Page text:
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Oil & Minerals
A winter drill

New ruby-mine owner ready to begin drilling

Norway’s LNS says it expects the first rubies from Greenland’s Aappaluttoq mine to be on the market by January
Oil & Minerals
The ruby in the rough (Photo: True North Gems)

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If you’re a miner and have nothing against working in Greenland during the winter, LNS may have a job for you.

After purchasing the rights to the bankrupt Aappaluttoq ruby mine last month, the Norway-based firm is in the process of hiring staff ahead of a planned start up later this year.

“We’re bringing together a crew and then we just have to to install and test the last of the mining equipment,” says Finn K Mortensen, the head of LNS’s Greenland subsidiary.

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Until last month, LNS was a junior partner in the project, responsible primarily for building the mine for True North Gems, a Canada-based mining firm that obtained the rights to the site in 2004.

LNS saw its opportunity to take over completion of Aappaluttoq after True North Gems failed to raise the final $15 million needed to pay employees and market the mines it was hoping to extract. After two other investors walked away at almost the same time, the board voted to ask the court in Nuuk to declare the operation bankrupt in order to avoid being made liable for eventual losses.

LNS, however, continued to see potential in the mine, and with construction almost finished, and with an ownership structure it was dissatisfied with out of the way, it put in a bid for an undisclosed amount of money to overtake the licences vacated by True North Gems.

“We had put work on hold once True North Gems stopped paying us. We figured something was wrong and we stopped until we could get things sorted,” Mr Mortensen says.

SEE RELATED: Greenland ruby mine could turn sod by end of year

Solicitors responsible for handling the bankruptcy accepted the bid in principle almost immediately. After the formalities fell into place earlier this month – including the establishment of a Greenlandic subsidiary, a requirement for foreign firms operating in Greenland – LNS now officialy holds the rights to prospect and mine at the site, some 250km from Nuuk.

Mr Mortensen expects the final preparations, including removing a layer of topsoil before it freezes, to be completed within a month.

“If we don’t remove the soil, it will freeze. If we don’t dig it away now, we’d have to blast it off later.”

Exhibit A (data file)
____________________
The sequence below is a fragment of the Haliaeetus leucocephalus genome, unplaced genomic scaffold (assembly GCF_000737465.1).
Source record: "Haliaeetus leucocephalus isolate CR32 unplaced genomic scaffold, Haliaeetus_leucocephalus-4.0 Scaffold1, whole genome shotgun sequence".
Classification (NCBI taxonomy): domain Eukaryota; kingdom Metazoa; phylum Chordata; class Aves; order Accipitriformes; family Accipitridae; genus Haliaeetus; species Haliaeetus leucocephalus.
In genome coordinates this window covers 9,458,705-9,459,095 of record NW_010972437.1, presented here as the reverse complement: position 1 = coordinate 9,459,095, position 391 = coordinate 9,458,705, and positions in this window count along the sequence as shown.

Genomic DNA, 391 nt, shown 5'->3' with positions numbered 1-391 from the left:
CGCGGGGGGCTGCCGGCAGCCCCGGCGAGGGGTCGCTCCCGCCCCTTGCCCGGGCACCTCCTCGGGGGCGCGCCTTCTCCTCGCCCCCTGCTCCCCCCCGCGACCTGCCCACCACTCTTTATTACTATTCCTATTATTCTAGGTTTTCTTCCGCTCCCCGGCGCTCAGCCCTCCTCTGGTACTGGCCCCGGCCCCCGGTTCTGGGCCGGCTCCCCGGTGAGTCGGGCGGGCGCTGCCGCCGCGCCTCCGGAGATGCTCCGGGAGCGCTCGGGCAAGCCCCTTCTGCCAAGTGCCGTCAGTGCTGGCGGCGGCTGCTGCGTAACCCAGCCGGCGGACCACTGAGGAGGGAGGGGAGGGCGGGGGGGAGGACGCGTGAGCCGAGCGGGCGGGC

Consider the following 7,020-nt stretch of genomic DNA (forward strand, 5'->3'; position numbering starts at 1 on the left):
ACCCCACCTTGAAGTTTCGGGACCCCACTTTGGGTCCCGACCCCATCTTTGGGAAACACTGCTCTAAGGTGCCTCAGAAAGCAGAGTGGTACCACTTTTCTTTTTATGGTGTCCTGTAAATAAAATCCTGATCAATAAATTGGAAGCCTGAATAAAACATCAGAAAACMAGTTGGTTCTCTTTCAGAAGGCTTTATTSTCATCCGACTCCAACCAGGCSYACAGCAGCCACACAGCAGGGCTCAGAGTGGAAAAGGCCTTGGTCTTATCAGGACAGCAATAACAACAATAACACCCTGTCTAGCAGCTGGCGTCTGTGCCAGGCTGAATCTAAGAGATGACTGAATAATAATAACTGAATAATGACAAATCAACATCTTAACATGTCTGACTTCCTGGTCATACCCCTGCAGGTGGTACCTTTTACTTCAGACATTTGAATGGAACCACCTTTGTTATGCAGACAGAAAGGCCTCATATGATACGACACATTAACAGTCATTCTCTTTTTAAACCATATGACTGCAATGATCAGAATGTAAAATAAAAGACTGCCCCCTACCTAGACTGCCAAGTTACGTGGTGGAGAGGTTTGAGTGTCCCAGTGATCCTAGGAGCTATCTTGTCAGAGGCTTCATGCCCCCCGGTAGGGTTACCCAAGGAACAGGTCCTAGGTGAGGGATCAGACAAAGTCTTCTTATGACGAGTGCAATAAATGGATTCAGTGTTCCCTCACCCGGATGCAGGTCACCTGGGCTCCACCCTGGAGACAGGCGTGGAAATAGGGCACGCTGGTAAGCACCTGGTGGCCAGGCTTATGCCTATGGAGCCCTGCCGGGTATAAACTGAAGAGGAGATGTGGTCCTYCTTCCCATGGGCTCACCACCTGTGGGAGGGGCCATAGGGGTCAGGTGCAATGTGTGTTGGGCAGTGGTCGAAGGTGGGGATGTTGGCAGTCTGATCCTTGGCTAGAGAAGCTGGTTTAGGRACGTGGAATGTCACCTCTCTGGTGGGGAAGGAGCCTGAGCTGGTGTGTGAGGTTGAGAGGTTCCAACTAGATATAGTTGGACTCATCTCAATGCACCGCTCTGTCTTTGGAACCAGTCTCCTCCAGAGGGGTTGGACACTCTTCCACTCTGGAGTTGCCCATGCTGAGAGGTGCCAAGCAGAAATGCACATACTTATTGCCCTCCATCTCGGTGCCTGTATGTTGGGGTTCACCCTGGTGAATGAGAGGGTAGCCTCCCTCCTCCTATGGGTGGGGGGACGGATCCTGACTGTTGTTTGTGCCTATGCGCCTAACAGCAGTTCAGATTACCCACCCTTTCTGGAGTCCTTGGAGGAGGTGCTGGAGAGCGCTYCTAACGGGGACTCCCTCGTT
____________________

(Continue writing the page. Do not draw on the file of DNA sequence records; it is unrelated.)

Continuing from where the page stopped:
Actual mining will begin within “two or three months”, according to Mr Mortensen. By that time, he expects the processing equipment to be up and running. After separating the rubies from as much of the rock as possible on site, LNS will then send the rubies to its facility in Nuuk, where they will be processed further.

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Originally, True North Gems had planned to stop operations during the winter. LNS, however, has decided to keep mining year round.

“We know that these types of machines break if they are stopped during the winter. Machines don’t take well to standing idle unless they need maintenance or repairs, so our plan now is to run 12 months a year,” Mr Mortensen says.

LNS already operates mines year round in Norway, and the experience, Mr Mortensen believes, can be transferred to Greenland.

“It’s colder there than it is in Aappaluttoq, so it shouldn’t be a problem. Besides, it’s not the weather, it’s how you dress that matters. True North’s plan to stop during the winter must have been related to a lack of production experience. Or maybe it was related to their marketing strategy. I can’t really see why that should have caused a problem. You don’t need to sell all the rubies you mine all at once. You can hold some of them back if you think there are too many on the market and the price is suffering.”

SEE RELATED: Well and truly funded

Production of Aappaluttoq’s rubies will likely begin in January. By not polishing them, LNS hopes it can sell the first of them the same month.

“To begin with, we are going to sell them raw,” Mr Mortensen says. “They can be polished later. Polishing them raises their price, but there are also higher costs when you do that. It’s worthwhile to polish individual stones, since prices rise exponentially with size – so a stone that is twice as big is four times as expensive and a stone that is three times as big is nine times more expensive. Since most stones are small we’ll decide which ones are worth polishing on a case-by-case basis.”

Under the previous construction, LNS owned 27% of the Aappaluttoq project. Greenland Venture, a nationally controlled investment fund, owned another 7%. Those investments have been lost as a result of the bankruptcy. Greenland Venture, however, has chosen to go into the LNS-led operation as a 10% partner.

True North Gems, despite losing its entire investment, is not out of the picture entirely. During the 10 years it spent trying to establish a mine, it worked out agreements with potential buyers and may end up serving as a go-between for LNS. Gunnar Moe, an executive with LNS, confirmed this week to High North News, a Norwegian news outlet, that the two firms remained on good footing.

Another matter that must be cleared up is the return of several hundred kilograms of unprocessed corundum, a mineral often refined into gemstones, including rubies, as well as 1,500kg of soil samples taken to Canada for studying. Greenlandic authorities have requested the material be handed over.

This article originally appeared in AG, a Greenlandic newspaper published by the parent company of The Arctic Journal.